Archaeologists' hands tied over Singosari site

The ball is in the central government’s court over whether a Malang regency mosque should be moved in order to better preserve a set of 12th-century walls, believed to be the remants of the Singosari kingdom.

Historic site languishes under mosque as govt looks away
Jakarta Post, 17 September 2008

Historic site languishes under mosque as govt looks away
Wahyoe Boediwardhana, The Jakarta Post, Malang

Both the central government and the Malang regency authorities have yet to take measures to salvage and preserve highly valuable archaeological remains in a village in the regency.

Malang Vice Regent Rendra Kresna said his administration would not bypass central government authority in dealing with the discovery of old building work believed to be the remains of the walls of the 12th century Singosari Kingdom.

“We will not interfere in the matter until we are asked to do so. It is directly under the authority of the central government, although the historical site is located here in the regency,” he told The Jakarta Post on Tuesday.

The site is located in Pagentan village, Singosari district, under a mosque that is undergoing rehabilitation.

Archaeologists of the state Malang University have urged the government to relocate the mosque to a nearby area, thus allowing them to conduct further excavations and to reconstruct the ancient royal palace.

Rendra said his administration would play an active role, including to finance archaeologists to conduct excavations, but only if it was asked to do so by the central government.

“It is impossible for us to take further actions in the matter as everything related to cultural inheritance is in the central government’s authority,” he said.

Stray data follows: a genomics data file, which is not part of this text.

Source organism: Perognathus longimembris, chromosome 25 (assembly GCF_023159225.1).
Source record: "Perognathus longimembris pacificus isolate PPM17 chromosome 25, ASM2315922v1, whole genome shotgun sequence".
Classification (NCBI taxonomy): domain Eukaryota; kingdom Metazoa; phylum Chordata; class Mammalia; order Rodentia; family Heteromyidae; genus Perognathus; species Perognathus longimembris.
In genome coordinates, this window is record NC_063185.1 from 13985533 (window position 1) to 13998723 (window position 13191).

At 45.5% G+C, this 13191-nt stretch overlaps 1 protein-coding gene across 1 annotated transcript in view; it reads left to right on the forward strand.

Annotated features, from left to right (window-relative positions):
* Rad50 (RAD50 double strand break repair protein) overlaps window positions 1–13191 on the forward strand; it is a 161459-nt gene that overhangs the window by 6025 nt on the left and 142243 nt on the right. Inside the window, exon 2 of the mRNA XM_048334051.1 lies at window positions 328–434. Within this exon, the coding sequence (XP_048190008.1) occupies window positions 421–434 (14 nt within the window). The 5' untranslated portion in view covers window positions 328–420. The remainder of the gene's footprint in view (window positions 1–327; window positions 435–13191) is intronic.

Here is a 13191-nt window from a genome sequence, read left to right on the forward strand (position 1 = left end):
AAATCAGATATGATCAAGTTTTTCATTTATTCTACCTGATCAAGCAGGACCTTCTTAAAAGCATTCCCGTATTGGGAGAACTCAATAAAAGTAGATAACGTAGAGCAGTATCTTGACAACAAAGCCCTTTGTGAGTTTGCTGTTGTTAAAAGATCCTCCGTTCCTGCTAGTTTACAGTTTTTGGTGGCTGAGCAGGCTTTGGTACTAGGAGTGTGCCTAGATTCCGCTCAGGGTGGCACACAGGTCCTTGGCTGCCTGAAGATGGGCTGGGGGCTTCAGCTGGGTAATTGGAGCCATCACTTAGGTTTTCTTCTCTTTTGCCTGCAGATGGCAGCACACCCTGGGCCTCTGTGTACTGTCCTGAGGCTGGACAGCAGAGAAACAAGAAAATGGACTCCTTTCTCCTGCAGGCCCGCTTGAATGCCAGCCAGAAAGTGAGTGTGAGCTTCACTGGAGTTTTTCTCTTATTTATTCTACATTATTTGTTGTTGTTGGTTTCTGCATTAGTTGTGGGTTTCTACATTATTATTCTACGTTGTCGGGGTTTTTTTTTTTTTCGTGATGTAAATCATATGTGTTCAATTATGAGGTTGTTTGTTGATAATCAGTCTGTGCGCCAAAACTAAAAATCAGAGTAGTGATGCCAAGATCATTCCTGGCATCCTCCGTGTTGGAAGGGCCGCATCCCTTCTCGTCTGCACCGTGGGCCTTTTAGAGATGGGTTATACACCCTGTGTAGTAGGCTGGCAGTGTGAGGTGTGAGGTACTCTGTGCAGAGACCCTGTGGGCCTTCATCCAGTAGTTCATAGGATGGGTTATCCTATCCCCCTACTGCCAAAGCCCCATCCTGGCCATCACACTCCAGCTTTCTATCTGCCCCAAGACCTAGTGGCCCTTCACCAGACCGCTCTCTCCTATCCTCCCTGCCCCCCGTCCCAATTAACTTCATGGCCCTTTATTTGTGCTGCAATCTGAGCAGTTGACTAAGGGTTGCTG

He said the regency administration also had a special budget for the preservation of cultural heritage, but it was not as much as that of the Central Java regency of Sragen.

Sragen reportedly has allocated Rp 2 billion annually in its budget for cultural heritage preservation and the resettlement of local people from numerous historical sites in the regency.

Rendra said his administration could possibly help fence the historical site with metal fencing, but could not relocate the mosque to another area.

The regency administration, he said, had once proposed to put aside Rp 400 million to build a special lounge for public visitors at the Sumberawan Temple in the Singosari Temple compound, but central government had rejected this.

He therefore called on the House of Representatives to revise the 1992 cultural heritage law to give opportunities to local administrations to play a role in the preservation of heritage sites.

“We also want to be known worldwide for the Singosari historical site with its rich temples that can attract foreign visitors,” said Rendra referring to Magelang, Central Java, which is famous for its world heritage Borobudur Temple.
Related Books:
Java in the 14th Century: A Study in Cultural History the Nagara-Kertagama by Rakawi, Prapanca of Majapahit, 1356 A.D. by R. Prapantj
Early Kingdoms of the Indonesian Archipelago and the Malay Peninsula by P. M. Munoz
Ancient History (The Indonesian Heritage Series) by Indonesian Heritage

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Author: Noel Tan

Dr Noel Hidalgo Tan is the Senior Specialist in Archaeology at SEAMEO-SPAFA, the Southeast Asian Regional Centre for Archaelogy and Fine Arts.

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